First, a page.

Impacts of Vape


Photo by Hannah Rose

While it is legal for 18+ to smoke, GLHS strongly advises against it. There are absolutely no smoking devices allowed on school grounds.

Sydney Mullet, Staff Writer

  Near the beginning of the 2018-2019 school year, the Grand Ledge Administration sent out an email informing parents about new guidelines regarding the use of ‘vapes’ by the student body. There  is no question as to why they felt the need to shed light on these rules, but just how bad are these new devices for this generation of students?

  The most popular products that teenagers nowadays seem to get their hands on ranges  from Juuls to Suorins, to the variety of cheaper and lesser known versions of such, all of which contain nicotine. The growing trend is evolving quickly, making it easier for students to obtain them, as well as easier to hide, and a quicker buzz. In a National Public Radio interview, Richard Meich of local research institution the University of Michigan, who recently led a study regarding the effect of vaping on teens in Michigan, saw this incline as something to be taken very seriously.

“We plan to continue developing an educational approach so students understand the dangers of nicotine use in the form of vape devices and the highly addictive nature of nicotine in general.

— Mr. Wright

  “The policies and procedures in place to prevent youth vaping clearly haven’t worked,” Meich said. “New additional, vaping-specific strategies may well be needed in the years ahead in order to keep vaping devices out of the hands of the youth.”

   According to Meich’s research, there was a nine percent spike in the usage of e-cigarettes amongst Michigan high school teens in comparison to the previous year’s (2017) 28 percent. The growth in accessibility as well as the widespread of flavors pull students towards the downward spiral that is addiction, and schools are at a loss as to  how to stop the epidemic. Ken Wright, Assistant Principal of Grand Ledge High School, recognizes this as a serious issue. He, along with the rest of the administration are continuing to educate the student body on these matters.

  “The message of nicotine dangers is communicated to our students in multiple ways starting in elementary school,” said Wright. “We plan to continue developing an educational approach so students understand the dangers of nicotine use in the form of vape devices and the highly addictive nature of nicotine in general.”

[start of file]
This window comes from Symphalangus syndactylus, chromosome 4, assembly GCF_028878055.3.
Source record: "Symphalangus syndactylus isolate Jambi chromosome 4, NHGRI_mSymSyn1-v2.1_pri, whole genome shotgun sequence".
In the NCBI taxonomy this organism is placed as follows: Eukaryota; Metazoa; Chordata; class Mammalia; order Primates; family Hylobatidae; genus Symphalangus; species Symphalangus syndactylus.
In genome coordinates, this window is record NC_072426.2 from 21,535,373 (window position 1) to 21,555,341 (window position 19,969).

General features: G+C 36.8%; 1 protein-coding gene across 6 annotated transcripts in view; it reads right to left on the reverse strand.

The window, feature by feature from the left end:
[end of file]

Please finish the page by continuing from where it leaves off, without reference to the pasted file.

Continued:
The use of e-cigarettes is well hidden and spread among all cliques and social groups, and the concealment of these devices and the constant access through the system embedded in the schools leave administration swinging with a blindfold on.

  Numerous schools are taking the aggressive approach. Located not even ten miles down Saginaw Highway, Lansing Christian School’s students are left with no choice. With frequent nicotine testing, the students are more cautious as to what they put in their bodies.

  “I do not see the process as effective,” said Nic Sura, a former student at Lansing Catholic. “I saw it more as a scare tactic than anything.”

  Meanwhile, in Orange County, CA, teachers and educators are taking a very different approach. Social and Emotional Learning (SEL) looks to lessen the impact of the problem before it even starts by educating students on how to better cope with the problems life as a teenager will throw at everyone. Edutopia, a news site covering how schools are coping, examined   the examples of ways that schools are coping with this widespread of young nicotine addictions through vape. From the most distressful stressors to daily hassles, Ryan Crowdis, the Tobacco Use Prevention Education manager in Orange County, is trying to give kids the information they need so they do not find themselves turning to the drug.

  “They’re learning how to deal with social pressure, how to respond to family dynamics and stress,” Crowdis said. “Any young person can learn from that kind of information.”

  In teaching kids how to properly wrap their heads around what can happen in their lives and how to cope with their stressors, they can better evaluate their situation. Crowdis’ program looks to educate students and create an anti-smoking community.

  Grand Ledge’s approach leaves questions as to how well this will be enforced, how it will affect the student body, and if the impact will be positive in the long run. Numerous students, including those whom the new regulations will affect, and those who will not be more or less affected in one way or another, indicated a very apathetic or even annoyed response to what is being enforced.  

  “These new rules are not really doing anything,” said a Grand Ledge student. “So far I have not seen a single kid stop vaping, a few more getting in trouble maybe, but I do not think they are changing the attitudes of these kids at all. There probably won’t be a positive outcome, and overall no dip in the number of kids who use vapes.”

  The fact of matter is, the social impact is not as changed in the long run just yet. However, with an increase in students who will receive punishment, there will hopefully be  a growth in caution in using vapes.

  “We are hoping that [the] long term effects of a continued message about this nicotine use will help,” said Wright.

   Without a proper understanding of how to cope with peer pressure, the struggles of teenage angst, and the yearning to belong, the end of nicotine devices usage and other outlets may not be something this generation of students will see.